On Writers and Writing
13 March 2018
My husband has ended a thirty year stint as a postman to become a full-time playwright.
By and large, I’m bursting with happiness, pride and a whole heap of smug. If you have a tremendous, life-altering talent, then surely you have a moral obligation to make use of it, rather than spend your days toiling as a service sector wage slave. His plays have made lives better, richer, more fulfilled; woken minds, stirred feelings: he needs to write more, and have his words heard.
And I need to bask in his reflected glory.
However, it does mean there are now two writers in the house. I’ve got a (non-life-altering) novel and dissertation on the go: he’s working on two plays. And writers are selfish, egotistical monomaniacs, with a wonderful capacity for procrastination. Before he resigned, when I was home alone, writing, or pretending to, I had time-wasting down to a fine art, and most of it consisted of housework. Meditative, useful, calorie consuming, is there anything more splendid in the known universe? And until last week, it was entirely my domain. How could I possibly tackle that chapter when the shower looked so scuzzy? Verily the doctorate must wait until the grill pan gleams! But now, with both of us trying to avoid work, the house is permanently spotless.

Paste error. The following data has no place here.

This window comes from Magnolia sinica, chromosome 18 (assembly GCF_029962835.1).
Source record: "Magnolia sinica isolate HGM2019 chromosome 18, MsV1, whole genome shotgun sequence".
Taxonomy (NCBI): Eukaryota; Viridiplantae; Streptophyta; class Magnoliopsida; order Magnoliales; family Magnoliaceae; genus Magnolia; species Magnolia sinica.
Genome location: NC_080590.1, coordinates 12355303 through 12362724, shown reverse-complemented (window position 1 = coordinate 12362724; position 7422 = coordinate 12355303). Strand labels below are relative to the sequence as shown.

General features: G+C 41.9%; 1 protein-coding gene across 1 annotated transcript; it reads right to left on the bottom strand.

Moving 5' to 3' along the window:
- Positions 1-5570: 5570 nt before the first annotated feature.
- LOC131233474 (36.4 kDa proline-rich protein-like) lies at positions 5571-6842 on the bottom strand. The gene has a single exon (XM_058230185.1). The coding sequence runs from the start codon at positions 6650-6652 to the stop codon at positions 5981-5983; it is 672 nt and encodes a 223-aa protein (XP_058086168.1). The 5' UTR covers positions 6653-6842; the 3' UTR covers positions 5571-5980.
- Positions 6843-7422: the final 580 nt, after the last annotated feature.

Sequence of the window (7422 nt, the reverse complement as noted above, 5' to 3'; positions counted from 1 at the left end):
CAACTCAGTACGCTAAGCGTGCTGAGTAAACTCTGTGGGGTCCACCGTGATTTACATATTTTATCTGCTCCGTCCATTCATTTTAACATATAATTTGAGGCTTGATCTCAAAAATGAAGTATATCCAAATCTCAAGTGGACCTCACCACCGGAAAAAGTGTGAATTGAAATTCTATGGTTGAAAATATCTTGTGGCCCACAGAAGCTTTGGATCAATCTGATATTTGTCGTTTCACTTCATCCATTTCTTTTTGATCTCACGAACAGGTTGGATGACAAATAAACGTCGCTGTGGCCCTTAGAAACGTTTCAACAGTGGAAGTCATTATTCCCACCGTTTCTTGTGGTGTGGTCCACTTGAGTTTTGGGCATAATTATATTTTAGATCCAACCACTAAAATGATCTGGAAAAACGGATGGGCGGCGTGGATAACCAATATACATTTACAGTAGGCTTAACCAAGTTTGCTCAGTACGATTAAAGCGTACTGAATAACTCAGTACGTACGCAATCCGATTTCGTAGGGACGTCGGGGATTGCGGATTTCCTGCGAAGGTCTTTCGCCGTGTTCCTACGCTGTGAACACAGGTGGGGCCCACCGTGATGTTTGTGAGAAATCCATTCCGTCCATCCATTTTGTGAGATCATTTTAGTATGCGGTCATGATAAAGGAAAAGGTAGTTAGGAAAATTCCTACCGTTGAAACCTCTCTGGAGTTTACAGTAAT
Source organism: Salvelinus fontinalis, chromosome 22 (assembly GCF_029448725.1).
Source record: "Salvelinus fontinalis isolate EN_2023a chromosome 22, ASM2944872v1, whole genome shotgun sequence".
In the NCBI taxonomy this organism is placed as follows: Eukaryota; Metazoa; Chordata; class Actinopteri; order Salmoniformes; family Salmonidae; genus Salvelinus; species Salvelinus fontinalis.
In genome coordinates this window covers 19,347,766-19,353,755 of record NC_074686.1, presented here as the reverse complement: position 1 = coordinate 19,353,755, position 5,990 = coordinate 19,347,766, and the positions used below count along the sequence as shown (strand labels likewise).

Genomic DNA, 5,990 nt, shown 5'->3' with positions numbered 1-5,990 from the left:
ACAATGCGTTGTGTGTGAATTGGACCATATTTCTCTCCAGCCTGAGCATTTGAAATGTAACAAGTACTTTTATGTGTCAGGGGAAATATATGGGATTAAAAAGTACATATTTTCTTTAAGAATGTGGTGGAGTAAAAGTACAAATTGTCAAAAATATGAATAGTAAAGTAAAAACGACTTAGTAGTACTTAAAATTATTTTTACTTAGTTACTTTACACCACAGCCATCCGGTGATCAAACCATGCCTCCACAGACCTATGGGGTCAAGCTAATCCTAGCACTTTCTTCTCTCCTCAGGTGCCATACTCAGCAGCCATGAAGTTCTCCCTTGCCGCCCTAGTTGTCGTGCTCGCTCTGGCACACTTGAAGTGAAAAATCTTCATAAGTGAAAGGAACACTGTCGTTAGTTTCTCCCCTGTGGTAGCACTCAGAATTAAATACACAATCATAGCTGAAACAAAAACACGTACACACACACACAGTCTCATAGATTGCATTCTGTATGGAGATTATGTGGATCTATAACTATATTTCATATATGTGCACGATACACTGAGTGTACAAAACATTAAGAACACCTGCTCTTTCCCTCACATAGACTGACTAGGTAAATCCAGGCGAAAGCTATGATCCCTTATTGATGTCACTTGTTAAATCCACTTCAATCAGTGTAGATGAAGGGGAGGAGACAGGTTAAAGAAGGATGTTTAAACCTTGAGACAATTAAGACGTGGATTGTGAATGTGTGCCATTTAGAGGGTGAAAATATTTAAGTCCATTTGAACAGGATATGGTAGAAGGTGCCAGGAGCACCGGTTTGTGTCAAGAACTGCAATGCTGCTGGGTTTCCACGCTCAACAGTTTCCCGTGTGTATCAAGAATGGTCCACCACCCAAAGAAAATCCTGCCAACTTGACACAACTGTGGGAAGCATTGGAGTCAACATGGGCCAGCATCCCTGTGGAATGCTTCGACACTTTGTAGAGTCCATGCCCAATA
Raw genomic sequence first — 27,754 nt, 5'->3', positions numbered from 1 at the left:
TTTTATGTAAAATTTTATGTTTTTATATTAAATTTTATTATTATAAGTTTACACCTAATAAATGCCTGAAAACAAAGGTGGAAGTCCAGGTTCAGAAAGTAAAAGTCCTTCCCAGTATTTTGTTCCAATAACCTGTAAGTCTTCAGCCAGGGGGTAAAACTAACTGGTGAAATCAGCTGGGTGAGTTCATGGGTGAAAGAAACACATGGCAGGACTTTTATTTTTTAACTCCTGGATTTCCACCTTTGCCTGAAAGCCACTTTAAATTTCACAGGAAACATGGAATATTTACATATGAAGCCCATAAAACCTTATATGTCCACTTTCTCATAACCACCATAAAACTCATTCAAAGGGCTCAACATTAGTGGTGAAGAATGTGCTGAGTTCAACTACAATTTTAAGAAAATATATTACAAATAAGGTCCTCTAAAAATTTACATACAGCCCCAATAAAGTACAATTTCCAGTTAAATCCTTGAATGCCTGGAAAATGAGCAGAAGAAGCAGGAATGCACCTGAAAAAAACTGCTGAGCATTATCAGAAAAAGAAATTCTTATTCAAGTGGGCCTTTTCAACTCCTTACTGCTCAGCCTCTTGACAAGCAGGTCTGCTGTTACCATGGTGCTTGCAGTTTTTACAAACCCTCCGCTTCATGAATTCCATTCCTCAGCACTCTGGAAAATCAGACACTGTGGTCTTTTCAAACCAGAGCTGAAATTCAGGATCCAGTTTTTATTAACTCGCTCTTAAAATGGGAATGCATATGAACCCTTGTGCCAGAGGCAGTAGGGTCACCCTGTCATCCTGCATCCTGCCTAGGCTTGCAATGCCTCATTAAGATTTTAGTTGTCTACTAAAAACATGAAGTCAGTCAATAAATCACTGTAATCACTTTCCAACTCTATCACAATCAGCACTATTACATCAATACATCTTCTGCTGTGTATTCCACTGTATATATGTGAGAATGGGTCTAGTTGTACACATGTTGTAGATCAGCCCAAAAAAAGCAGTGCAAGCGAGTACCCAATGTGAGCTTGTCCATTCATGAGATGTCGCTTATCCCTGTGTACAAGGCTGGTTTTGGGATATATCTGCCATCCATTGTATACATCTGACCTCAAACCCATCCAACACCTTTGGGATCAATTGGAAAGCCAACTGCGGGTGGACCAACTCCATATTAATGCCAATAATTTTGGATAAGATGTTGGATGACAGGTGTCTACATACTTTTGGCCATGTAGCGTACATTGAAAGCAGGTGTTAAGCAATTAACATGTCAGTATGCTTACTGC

It was funny at first, and rather charming. “Is there anything I can do?” he kept calling, dolefully, as I rushed from laundry-folding to pie-making. “Anything at all?”
“No, not a thing, dear heart!” I trilled back, revelling in my entirely legitimate busyness. “Don’t mind me. You bump up that word count!”
But then he stopped asking and started just doing. The bins are forever emptied, the grates swept, the dogs walked, the mushrooms stuffed. I’m reduced to producing words, which I flipping hate doing, taking occasional pause to race through the house and scream at him.
“You selfish beast! You’ve ironed all the sheets, haven’t you?”
“Well I heard you tidying the shed, so now we’re quits. I’ve made dinner too, so don’t even think about any shopping or chopping. Now, now, pour all that passion into your work!”
“Oh, you are the most - the most - aaargggh, you know I can’t do dialogue! Haven’t you some lines of your own to scribble?”
We both prize ourselves on the quality of our insults, so if it does escalate to a full-blown screaming match, it makes for some excellent material. But who can claim ownership? We have a rule that the first to record it to paper can claim any conversation for their own creative endeavours, which shortens rows considerably. He argues this is unfair as he needs vastly more dialogue than I do - I’m all about the description, me - but I counter that he’s much more talented. Usually he wins, the rat. His deadline is nearer.
It’ll all be worthwhile when I hear Diana Rigg recite my own scurrilous filth at the Royal Court.
Meanwhile, my own word count grows at a rate to rival only my wifely pride.